Scores of people turned out in support, including Member of Parliament for Bain and Grants Town, Travis Robinson, former cabinet minister, the Honourable Brent Symonette, heads of neighbouring churches including Senior Pastor of the Church of God of Prophecy, East Street, Bishop Hulan Hanna and pastor of Mt. Olive Baptist Church, Meadow Street, Reverend C. B. Moss, among many other clergy.

Attendees of Big Harvest Community Sunday School Rally in the Alley.
The Bahama Brass Band marches to the ceremony through Woods Alley.
This attendee got out of her seat and swayed to the pulsating music of The Bahama Brass Band.

Attending the service was Tyrone Miller, a supporter of what Pastor Ferguson is doing within the community.

“He teaches them how to be someone in life and about the Lord every lap. He does church anywhere. If he goes on the park or in the bush, he’ll grab somebody’s attention,” said the 33-year-old Martin Street resident, who attends Big Harvest every so often.

There are Sunday School classes for adults too – some whom are parents, accompanying their children. The adult classes are held outdoors, often attracting neighbouring passersby.

Further, each year, Pastor Ferguson recognizes dedicated Sunday and Sabbath School teachers; seven of them received the 2020 Conquering Lion Award: Vernelle Butler; Lay Minister, Kelsey O. Jones Sr.; Louella Eneas; Elder Alvin Collie; Sonia Marshall; Alphanette Grant and Rico Seymour. The Honourary Conquering Lion Award went to Angela J. Robinson, who resides in Miami, Florida.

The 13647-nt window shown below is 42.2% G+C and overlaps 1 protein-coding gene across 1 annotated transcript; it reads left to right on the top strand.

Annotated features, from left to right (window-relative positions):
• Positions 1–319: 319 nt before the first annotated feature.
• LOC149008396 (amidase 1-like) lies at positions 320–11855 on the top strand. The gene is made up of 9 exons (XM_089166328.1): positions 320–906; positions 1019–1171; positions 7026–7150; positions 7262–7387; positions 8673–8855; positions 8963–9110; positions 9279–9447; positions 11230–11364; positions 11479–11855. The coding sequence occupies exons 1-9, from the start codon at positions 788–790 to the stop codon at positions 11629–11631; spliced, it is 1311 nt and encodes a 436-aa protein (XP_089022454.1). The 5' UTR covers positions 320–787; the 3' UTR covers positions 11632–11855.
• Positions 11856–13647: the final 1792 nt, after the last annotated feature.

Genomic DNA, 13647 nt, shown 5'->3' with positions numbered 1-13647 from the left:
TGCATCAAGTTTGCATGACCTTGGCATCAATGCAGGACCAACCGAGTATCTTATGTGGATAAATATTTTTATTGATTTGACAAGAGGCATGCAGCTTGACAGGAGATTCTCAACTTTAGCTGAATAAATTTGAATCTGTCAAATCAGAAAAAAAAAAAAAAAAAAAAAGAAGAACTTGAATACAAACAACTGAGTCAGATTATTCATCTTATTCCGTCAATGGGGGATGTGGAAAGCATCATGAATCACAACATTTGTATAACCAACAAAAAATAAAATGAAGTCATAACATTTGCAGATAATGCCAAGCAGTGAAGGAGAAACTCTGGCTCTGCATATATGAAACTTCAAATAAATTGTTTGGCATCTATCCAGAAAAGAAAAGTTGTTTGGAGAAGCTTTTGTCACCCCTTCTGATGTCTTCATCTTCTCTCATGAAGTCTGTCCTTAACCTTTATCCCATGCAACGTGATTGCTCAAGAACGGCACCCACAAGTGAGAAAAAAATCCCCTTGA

They were nominated by their respective churches, having succeeded against odds and remained faithful in their contributions to the development of their local Sunday Schools, and by extension the community. In fact, one of the honourees was a Sabbath School teacher.

“Jesus was all inclusive and that is who I choose to pattern,” said Pastor Ferguson, adding that the faithful honourees show up and serve their respective Bible classes “whether it is rain or sunshine.”

Additionally, it was on the property where the building now sits where John and his eight siblings grew up.

His sister, Minister Eleanor Ferguson-Williams, spoke highly of her brother’s vision.

“He saw so many displaced children running through the corner. When he returned, he saw it again and then he heard a voice say, ‘This is your harvest.’ I call it prophetic,” stated the supportive sibling, who lives in Freeport, Grand Bahama, but returns each year to attend the event.

“We never dreamt where we were born and grew up, persons would be birth spiritually. There has been transformation in this area,” she concluded.

4 thoughts on “A Safe Haven Over the Hill

  1. Good night my name is laura ,and I have kids ,but can you really help me out ,with them ,I was at social services once ,,olny got ,40 dollars ,but I dont work at this point of time I apply for numerous of job ,but nothing came ,I try plait kids hair if I get someone who want their kids hair braided down ,but for now ,nothing coming in like that ,but if you could help I will appreciate it very much so ,but god will touch you guys heart and other to help me out with them ,and I will be so proud and happy in one ,but please help thank you so much.


    1. Good night. I am so sorry to hear about your plight, but unfortunately the blog is not affiliated with the Department of Social Services or any other agency or department. I simply write about people, businesses, organizations etc over the hill. Again, my apology.


  2. this is a wonderful story to read .Iattend sunday school now and then learn alot ,but did not know how the sunday school came along.this is wonderful.